There’s a battle brewing in the food and beverage industry, a regulatory skirmish in both Europe and the United States over dairy alternative marketers’ use of dairy terms such as “milk” or “butter.” The dairy discourse is examined at length in a free opinion piece from Packaged Facts, White Paper: Terminology Tempest in the Dairy Case.
The recent European Union ruling against soy products marketed with dairy terminology, like the parallel regulatory skirmish in the U.S., reflects a broader “rush to the perimeter” taking place in supermarkets.
“This is a battle for shelf space and consumer dollars,” says David Sprinkle, author of the white paper and publisher for Packaged Facts.
The recent European Union ruling against soy products marketed with dairy terminology, like the parallel regulatory skirmish in the U.S., reflects a broader “rush to the perimeter” taking place in supermarkets. Consumers increasingly seek fresh, whole, natural foods, while budging very little in the priority on convenience. The dairy and refrigerated cases are in this sweet spot, having a huge “fresh” food advantage over the shelf-stable center store, and even to a degree over the frozen food cases. Dairy and refrigerated product marketers and segments, therefore, find themselves embroiled in shelf- space battles with players and rivals that were formerly center store, plus private-label counterparts to these invaders, according to Packaged Facts.
The new generation of refrigerated plants milks—with almond milk and novel blends leading the dairy-free charge—represent far more dangerous competition to dairy milk than the soy milks of yore, safely tucked away in the center store, in perfunctory flavors and in shelf-stable aseptic packaging that does not signal either fresh or milk-like to U.S. consumers. What a difference refrigerated formulation and the familiar gable-top carton makes, according to Packaged Facts.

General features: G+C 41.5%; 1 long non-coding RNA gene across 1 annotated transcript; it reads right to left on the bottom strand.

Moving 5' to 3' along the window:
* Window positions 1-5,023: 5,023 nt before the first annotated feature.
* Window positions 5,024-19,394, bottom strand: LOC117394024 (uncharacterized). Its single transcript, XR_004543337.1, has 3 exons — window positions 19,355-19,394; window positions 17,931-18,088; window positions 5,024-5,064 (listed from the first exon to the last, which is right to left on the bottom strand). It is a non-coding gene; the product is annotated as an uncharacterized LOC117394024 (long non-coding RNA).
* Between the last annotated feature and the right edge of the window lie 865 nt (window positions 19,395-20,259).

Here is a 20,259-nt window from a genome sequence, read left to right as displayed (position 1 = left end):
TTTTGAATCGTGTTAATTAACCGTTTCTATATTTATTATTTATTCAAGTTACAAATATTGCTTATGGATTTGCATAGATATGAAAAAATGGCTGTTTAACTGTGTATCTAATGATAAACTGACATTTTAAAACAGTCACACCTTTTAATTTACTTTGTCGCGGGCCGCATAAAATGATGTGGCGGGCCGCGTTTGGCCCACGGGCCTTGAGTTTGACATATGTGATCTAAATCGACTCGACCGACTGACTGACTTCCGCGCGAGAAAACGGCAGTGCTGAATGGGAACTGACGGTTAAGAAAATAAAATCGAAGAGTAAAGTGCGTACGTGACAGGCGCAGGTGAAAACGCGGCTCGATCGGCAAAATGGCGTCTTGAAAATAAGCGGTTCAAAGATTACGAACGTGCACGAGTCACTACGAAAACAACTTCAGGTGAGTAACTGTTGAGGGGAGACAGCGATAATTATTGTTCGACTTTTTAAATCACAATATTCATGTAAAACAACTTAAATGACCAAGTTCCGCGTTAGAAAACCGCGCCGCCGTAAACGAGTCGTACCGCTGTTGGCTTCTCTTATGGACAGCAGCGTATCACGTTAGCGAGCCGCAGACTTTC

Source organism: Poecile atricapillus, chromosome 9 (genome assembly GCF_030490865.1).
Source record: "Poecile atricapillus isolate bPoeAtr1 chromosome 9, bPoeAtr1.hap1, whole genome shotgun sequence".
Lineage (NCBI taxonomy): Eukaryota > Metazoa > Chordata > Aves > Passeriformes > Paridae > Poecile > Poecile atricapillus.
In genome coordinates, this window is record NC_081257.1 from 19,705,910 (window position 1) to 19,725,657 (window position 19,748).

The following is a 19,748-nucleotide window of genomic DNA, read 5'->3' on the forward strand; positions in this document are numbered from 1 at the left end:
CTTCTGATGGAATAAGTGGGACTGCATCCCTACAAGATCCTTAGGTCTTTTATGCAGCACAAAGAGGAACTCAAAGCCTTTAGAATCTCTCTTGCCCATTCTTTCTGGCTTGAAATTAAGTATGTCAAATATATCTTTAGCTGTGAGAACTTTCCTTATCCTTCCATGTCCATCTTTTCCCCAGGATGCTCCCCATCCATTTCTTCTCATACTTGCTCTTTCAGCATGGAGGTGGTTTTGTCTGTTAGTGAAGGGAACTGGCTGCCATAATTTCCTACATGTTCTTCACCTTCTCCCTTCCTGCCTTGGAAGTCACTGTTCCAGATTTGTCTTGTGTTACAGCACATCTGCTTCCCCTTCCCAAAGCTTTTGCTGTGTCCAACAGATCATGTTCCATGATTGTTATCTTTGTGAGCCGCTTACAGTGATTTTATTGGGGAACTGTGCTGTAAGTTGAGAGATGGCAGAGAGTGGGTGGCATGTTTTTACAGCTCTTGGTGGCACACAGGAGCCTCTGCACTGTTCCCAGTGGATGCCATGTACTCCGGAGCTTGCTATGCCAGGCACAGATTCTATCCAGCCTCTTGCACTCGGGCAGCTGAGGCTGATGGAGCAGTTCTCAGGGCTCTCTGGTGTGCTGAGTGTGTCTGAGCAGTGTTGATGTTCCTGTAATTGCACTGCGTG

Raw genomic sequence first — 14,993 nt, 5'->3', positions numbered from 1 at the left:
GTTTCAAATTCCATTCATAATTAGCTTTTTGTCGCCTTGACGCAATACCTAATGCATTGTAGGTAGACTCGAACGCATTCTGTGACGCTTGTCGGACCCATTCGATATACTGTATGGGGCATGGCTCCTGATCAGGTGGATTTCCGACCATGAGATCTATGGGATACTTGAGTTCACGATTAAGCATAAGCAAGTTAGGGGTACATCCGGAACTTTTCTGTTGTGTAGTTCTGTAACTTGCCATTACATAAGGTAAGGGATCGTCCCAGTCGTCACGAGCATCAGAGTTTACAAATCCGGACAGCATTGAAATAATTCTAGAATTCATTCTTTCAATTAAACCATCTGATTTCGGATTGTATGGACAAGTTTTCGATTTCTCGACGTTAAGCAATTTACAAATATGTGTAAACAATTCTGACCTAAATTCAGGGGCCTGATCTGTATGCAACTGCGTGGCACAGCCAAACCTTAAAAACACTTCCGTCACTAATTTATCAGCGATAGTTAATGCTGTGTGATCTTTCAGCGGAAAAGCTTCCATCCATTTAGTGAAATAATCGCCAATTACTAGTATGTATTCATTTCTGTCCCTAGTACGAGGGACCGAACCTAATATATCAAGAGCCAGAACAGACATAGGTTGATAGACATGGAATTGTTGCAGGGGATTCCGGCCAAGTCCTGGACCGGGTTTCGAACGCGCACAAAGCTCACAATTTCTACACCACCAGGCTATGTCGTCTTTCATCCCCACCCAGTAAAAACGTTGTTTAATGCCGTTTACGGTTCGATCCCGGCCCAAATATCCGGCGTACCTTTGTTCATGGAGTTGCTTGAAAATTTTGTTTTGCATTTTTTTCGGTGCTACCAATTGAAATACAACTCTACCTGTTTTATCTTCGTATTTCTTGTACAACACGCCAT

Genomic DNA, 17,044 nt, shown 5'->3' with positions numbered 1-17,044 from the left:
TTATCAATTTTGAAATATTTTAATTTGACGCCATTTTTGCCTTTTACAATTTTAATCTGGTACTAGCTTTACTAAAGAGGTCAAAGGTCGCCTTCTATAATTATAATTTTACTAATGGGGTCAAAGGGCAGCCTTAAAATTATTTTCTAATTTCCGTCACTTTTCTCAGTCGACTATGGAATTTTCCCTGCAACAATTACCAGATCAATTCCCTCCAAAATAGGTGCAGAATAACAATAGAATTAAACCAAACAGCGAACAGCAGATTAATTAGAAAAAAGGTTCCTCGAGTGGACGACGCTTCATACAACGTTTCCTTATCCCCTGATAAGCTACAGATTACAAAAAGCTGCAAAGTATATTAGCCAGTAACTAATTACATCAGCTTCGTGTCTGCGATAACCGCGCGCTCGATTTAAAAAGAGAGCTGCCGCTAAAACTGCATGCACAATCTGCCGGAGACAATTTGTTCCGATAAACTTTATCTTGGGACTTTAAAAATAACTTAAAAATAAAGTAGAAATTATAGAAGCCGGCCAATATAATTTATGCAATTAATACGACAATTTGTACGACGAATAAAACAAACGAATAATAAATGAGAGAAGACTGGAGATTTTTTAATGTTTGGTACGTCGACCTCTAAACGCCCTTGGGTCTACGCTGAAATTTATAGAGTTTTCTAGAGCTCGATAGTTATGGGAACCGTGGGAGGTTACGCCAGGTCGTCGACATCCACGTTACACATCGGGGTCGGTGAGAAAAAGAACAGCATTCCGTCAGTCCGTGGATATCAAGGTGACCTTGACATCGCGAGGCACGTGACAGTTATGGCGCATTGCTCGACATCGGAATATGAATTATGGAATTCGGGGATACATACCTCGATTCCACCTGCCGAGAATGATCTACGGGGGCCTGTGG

But it’s not just dairy milk vs. dairy alternative beverages, or dairy yogurt or ice cream vs. soy/tofu versions. Product segments are mushrooming, morphing, stealing thunder from rivals, and gesticulating wildly to attract attention. With grass-fed, dairy milk is taking a page from the meat case. With the Mediterranean diet in mind, butter has been wedded to olive oil. As consumer rethinks their snack food choices, cheese marketers are co-bundling with meat snacks and nuts. With branded refrigerated guacamole dips, avocados have slid over from the fresh produce section. With refrigerated hummus spreads, chickpeas have leapt out of the center store. And meaningful branding, in the refrigerated cases, means dollars. (What’s more memorable: a canned chickpea brand or a refrigerated flavored hummus brand?) Even nutrition bars and nut butters are getting chill with products such as Perfect Bar Almond Butter. And not just the product types: marketers are leaping over, too. Bolthouse Farms Protein Plus Vanilla Beans represents a newer nutritional positioning and flavor profile for parent company Campbell Soup, states Packaged Facts.